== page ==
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Tech Thursday: The Bike-Share Dream that Died

A collective lunacy about the future of commuting may have finally ground to a halt

Did a sense of collective lunacy afflict financial media and markets for the last two years? Call it the shared-bike dream.

In this popular fantasy, dock-less bicycles had never previously existed, and cities were desperate to be flooded with them. Big Tech had the answers: There would be a series of apps, as many as 60 or 70, all backed by mass-industrial output and cold, hard venture capital, which would finally fix the so-called “last mile” problem.

Cheap, efficient, and convenient, shared bicycles would also reduce urban pollution, ease traffic jams, and bring relief to a much-strained public transport system. The smaller app promised investors the hope of being bought out by a larger one looking to swallow competition. The major players, like Mobike and ofo, would focus on long-term dominance—by waging price wars a la Uber, surging sidewalks with their signature liveries, and hoping overcapacity could conquer economic gravity as it had seemed to have done so before.

This created vast inconvenience and delays for commuters, with bike-shares blocking roads and sidewalk, treating the city like their personal playground—something no mere sidewalk snack-slinger, busker or beggar could ever hope to get away with—and somewhat defeating the point of the dream.

So the pedestrians fought back. Bikes were trashed, pinched, and discarded in often remarkably convoluted ways; it takes stamina and skill to throw a Mobike up a tree, as some artists recognized. Bikes vanished as fast as they could pile-up (Beijing had 2.3 million at one point); in Chongqing, the startup Wukong had a loss rate of 90 percent.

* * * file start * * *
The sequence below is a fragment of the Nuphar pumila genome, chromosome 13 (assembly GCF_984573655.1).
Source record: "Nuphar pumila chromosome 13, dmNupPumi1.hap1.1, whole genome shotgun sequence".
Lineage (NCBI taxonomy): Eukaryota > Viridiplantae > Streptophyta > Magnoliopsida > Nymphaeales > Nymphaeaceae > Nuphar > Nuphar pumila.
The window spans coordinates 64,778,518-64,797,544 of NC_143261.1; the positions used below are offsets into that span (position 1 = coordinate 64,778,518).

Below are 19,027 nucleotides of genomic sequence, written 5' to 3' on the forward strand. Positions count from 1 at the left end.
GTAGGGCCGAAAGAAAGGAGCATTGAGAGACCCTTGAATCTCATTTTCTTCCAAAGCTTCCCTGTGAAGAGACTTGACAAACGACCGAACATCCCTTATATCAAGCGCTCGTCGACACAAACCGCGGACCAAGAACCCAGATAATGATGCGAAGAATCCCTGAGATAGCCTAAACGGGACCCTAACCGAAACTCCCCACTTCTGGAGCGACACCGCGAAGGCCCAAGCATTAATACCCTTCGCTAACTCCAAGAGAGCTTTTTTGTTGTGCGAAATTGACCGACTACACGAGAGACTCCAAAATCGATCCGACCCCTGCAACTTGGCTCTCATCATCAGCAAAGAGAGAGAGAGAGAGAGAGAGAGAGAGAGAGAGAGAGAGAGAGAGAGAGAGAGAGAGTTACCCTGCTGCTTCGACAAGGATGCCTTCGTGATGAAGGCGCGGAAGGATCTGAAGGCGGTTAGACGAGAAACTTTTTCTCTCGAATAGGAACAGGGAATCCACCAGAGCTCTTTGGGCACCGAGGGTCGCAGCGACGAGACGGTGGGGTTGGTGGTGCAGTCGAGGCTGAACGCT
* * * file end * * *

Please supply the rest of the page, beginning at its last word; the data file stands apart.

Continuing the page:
Amid the spate of thefts and vandalism, there was hot air about “soul searching,” as if the treatment meted upon these cheap jalopies was some local condition of the psyche, rather than a predictable response to what was now a vicious turf war between six or so remaining rivals, fought on public spaces that were already shrunken, chaotic, and physically neglected.

The lawsuits soon mounted, including one from a grieving family who (probably unfairly) blamed ofo for their son’s death—the 12-year-old had stolen one of their bikes and ridden it into a bus. Local governments followed suit; Mobike sued for slander. Ofo retreated from foreign markets, as Mobike expanded.

But even as the heady summer of 2017 grew to a close, state media acclaimed bike sharing as one of “four great inventions of modern China.” Over a year later, though, this dream seems largely dead. Bluegogo was the first major participant to fold, though partly acquired by Didi, leaving 70,000 damaged bikes in one Beijing “bike graveyard” as well as furor over lost deposits; its CEO admitted to having been “filled with arrogance.”

Ofo has a mounting pile of debts, including 26 million HKD to partners in Hong Kong, and has withdrawn from most of the territories it once boasted about conquering. In the last year alone, it has been hit with nine new lawsuits. Former employees have duly spilled beans, with Huxiu reporting familiar tech tales of squandered cash, corruption, and frenzied office politics, followed by mass layoffs.

While companies like Hellobike are still talking big, Mobike, acquired by Meituan in April, continues to lose active losers (analysts have since questioned even this data, finding a continuous pattern of inflated figures). The upstart entrepreneurs who once dismissed talk of profit with warlike spiel about self-discipline, focus and zero-sum results, are now having to answer tough questions from wary investors. The companies’ core business model is full of holes.

One secret weapon was said to be data collection, particularly revealing urban movement (commuter journeys, traffic patterns)—information that, as The New York Times recently revealed, is being already sucked up and sold by just about every other app, so this hardly seems proprietary information, though certainly invasive.

Deposits, another key plank in the plan, have been lost or vanished. Mobike no longer requires them but, for some, retrieval can be a long march to nowhere: one company, the formerly Beijing-based Coolqi, offered a series of phone numbers or an address in Chengdu for people trying to reclaim theirs.

This November, in a bid for understatement of the year Mobike’s Meituan announced plans to downsize to “avoid an oversupply.” Winter has arrived, and it may be a long one.


Han Rubo is a contributing writer at The World of Chinese.

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